I'm just going to say it...very few runners do a jumping program and that is a big mistake! There are some exceptions, but pretty much every runner should have jumping as a part of their training program (at least for some portion of time).
In this video I am going to share 3 determinants of running efficiency and how plyometrics are extremely effective in improving them.
This is so important, that our Level 2 course teaches the Loading Level Assessment. Learn about how to assess and prescribe plyometrics that match the runner's current level.
Please leave comments with your number one question about adding plyometrics to runners!!
A must watch interview for anyone who works with Ultra-runners or is looking to do an Ultra themselves! Geoff is a PhD from the University of Michigan who studies running biomechanics and physiology, and he is also an elite Ultra runner who just placed 5th at the JFK 50 miler.
We unpack lots of great stuff in the interview including benchmarks for Ultra training, nutrition, recovery, and much more. Check out the show notes below and learn more about how to get in touch with Geoff:
2:11 JFK 50 Mile Race Report
13:38 What are benchmarks and key workouts to prepare for an Ultramarathon
16:23 Geoff’s primary workout that he does Saturdays during a training plan
19:00 How Geoff uses lactate testing to tailor his training paces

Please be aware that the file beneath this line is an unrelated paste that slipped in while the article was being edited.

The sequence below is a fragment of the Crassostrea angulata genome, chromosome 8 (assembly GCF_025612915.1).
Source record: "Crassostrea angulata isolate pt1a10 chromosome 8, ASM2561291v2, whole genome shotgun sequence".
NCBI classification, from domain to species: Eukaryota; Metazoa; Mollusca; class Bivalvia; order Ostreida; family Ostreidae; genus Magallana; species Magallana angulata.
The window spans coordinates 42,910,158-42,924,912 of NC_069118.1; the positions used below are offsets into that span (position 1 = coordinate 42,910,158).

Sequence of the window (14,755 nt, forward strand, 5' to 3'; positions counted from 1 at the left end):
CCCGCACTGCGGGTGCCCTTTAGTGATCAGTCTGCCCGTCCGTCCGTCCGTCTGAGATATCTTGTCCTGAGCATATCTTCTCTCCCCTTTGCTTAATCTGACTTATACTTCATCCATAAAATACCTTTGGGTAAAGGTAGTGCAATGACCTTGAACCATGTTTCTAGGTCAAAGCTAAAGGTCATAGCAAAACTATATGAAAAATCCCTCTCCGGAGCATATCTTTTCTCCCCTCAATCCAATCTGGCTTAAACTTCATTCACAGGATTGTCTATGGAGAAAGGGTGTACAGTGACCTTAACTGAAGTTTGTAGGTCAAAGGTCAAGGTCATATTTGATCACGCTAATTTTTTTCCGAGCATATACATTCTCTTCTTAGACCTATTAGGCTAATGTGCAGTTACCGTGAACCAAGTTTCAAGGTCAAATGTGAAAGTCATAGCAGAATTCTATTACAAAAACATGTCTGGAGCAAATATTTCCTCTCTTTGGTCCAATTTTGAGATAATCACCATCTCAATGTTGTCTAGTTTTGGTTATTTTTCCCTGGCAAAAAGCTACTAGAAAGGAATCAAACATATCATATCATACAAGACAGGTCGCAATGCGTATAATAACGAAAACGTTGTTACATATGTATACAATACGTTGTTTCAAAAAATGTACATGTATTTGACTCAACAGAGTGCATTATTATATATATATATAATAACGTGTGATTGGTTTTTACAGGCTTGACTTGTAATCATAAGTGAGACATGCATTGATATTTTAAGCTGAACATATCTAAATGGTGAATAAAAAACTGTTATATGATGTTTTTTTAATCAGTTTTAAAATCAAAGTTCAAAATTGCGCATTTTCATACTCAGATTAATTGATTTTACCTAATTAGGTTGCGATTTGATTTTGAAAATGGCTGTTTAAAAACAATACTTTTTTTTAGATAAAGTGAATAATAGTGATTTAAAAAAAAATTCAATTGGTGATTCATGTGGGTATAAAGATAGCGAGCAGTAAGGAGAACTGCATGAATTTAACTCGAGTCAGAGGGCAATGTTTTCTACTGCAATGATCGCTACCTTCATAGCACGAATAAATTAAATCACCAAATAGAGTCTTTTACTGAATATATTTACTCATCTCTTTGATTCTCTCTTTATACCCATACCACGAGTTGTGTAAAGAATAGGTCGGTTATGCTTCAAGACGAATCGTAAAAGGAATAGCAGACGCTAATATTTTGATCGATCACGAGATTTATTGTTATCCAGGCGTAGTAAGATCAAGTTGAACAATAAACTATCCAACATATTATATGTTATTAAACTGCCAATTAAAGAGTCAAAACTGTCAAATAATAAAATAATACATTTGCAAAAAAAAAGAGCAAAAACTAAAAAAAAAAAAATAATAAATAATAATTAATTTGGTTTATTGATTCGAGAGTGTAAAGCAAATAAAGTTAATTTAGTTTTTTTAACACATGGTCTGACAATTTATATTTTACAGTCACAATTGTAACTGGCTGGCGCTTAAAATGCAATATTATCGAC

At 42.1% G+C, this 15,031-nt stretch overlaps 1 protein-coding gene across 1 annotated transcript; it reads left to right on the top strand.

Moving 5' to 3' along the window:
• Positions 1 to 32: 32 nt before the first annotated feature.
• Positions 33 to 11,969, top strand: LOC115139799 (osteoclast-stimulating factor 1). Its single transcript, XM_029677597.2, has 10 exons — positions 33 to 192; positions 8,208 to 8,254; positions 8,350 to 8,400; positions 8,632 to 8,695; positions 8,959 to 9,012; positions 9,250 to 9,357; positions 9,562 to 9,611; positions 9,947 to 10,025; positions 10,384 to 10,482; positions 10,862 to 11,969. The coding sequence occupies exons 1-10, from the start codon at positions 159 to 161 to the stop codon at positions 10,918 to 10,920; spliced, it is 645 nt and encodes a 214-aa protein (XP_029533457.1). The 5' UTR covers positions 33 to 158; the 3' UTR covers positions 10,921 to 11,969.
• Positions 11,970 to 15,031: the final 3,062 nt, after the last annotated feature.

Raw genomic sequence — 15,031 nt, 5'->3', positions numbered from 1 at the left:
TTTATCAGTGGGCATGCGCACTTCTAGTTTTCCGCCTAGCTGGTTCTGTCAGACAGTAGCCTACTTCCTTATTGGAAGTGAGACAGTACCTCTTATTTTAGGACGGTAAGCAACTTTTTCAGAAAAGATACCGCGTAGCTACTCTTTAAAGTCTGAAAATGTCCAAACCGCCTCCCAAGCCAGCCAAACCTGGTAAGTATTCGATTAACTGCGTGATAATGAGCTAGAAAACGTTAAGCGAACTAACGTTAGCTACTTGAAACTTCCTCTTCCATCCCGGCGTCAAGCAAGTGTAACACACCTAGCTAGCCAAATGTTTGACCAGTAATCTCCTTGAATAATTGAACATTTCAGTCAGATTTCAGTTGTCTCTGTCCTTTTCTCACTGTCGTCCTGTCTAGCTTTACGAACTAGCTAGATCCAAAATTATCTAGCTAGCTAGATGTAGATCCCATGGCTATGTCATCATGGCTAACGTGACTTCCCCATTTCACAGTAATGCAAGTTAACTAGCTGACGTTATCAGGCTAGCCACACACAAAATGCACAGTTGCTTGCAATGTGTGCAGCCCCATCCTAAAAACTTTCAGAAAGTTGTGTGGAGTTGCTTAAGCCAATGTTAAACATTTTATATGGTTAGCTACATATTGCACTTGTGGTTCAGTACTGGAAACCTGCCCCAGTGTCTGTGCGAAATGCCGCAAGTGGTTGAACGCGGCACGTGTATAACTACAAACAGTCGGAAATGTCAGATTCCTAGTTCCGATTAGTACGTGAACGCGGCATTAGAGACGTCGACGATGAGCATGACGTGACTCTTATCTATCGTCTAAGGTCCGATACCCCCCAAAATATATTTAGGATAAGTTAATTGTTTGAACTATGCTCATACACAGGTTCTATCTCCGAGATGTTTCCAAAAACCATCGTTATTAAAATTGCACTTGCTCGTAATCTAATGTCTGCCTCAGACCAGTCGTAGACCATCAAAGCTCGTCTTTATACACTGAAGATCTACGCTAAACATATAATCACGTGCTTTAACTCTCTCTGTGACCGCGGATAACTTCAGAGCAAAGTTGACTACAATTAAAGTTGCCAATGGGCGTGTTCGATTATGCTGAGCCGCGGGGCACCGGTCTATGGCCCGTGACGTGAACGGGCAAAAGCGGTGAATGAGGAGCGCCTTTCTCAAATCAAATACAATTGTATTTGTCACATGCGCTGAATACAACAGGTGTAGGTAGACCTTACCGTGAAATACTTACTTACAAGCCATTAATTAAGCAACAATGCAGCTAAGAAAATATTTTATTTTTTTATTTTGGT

24:34 The breakdown of Geoff’s typical training week
29:44 What baseline fitness is needed to start an ultra plan and how long should an ultra plan last
31:30 The fundamentals that Geoff focused on to make him less injury prone during his training...
Ellen Davis RD, CSSD, LD is a Registered Dietician and a Board Certified Sports Dietician joining us to talk about Off-Season Nutrition!
Ellens shares how her personal experience as a collegiate runner that got injured because of training and nutrition mistakes turned into a career helping other runners avoid the same mishaps.
In this interview we discuss:
Watch out for upcoming Nutrition Course from RunDNA!
Heart Rate Training offers a low cost way to measure the intensity of a workout....BUT it is not perfect. Knowing how your heart responds to exercise is important so that you are not over or under training.
When creating training plans for runners, it is important that you (and them too!) understand cardiac drift.
In this video we will talk about:
Colakoglu M, Ozkaya O, Balci GA. Moderate Intensity Intermittent Exercise Modality May Prevent Cardiovascular Drift. Sports (Basel). 2018 Sep 15;6(3):98. doi: 10.3390/sports6030098. PMID: 30223593; PMCID: PMC6162481.
Stanley J, Buchheit M. Moderate Recovery Unnecessary to Sustain High Stroke Volume during Interval Training. A Brief Report. J Sports Sci Med. 2014 May 1;13(2):393-6. PMID: 24790495; PMCID: PMC3990895.
Hamilton MT, Gonzalez-Alonso J, Montain SJ, Coyle EF....
When running specialists work with runners, we need to advocate for runners to change their habits to stay healthy. We often have the solutions, but it is on us to convince our runners that it is in their best interest.
In this blog I share an analogy I use and the way I explain how many runners get in a cycle of injury that I call "The Infinite Injury Loop".